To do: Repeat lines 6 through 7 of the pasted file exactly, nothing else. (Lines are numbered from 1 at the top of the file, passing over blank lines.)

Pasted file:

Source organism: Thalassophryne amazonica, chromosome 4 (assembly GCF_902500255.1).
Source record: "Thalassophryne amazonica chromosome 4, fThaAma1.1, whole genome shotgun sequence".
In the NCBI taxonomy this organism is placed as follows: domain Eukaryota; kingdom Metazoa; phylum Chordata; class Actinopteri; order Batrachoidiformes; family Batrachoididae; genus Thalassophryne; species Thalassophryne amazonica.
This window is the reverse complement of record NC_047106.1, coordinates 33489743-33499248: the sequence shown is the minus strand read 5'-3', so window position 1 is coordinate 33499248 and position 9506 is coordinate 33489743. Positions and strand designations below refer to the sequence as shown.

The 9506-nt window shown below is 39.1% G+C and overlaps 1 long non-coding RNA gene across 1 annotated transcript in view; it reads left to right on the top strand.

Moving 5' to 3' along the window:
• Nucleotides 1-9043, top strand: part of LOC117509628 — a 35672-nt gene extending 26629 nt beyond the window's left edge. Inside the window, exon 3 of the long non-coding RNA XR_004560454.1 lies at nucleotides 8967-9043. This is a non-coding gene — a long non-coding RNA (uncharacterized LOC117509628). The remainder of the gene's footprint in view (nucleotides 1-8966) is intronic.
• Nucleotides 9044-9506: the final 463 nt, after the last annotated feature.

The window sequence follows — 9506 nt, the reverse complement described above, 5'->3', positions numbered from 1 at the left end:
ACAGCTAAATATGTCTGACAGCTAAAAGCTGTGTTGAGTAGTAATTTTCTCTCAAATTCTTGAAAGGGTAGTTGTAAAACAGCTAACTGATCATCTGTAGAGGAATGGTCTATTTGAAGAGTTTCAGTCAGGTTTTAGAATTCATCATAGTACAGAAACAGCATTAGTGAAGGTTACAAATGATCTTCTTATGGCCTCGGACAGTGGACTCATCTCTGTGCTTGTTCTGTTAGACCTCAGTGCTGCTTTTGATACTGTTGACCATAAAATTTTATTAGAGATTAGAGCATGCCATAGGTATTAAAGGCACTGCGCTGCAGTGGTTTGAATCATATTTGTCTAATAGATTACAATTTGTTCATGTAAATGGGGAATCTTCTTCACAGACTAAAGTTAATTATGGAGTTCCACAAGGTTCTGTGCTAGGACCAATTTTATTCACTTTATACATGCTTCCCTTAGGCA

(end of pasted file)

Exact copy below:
Moving 5' to 3' along the window:
• Nucleotides 1-9043, top strand: part of LOC117509628 — a 35672-nt gene extending 26629 nt beyond the window's left edge. Inside the window, exon 3 of the long non-coding RNA XR_004560454.1 lies at nucleotides 8967-9043. This is a non-coding gene — a long non-coding RNA (uncharacterized LOC117509628). The remainder of the gene's footprint in view (nucleotides 1-8966) is intronic.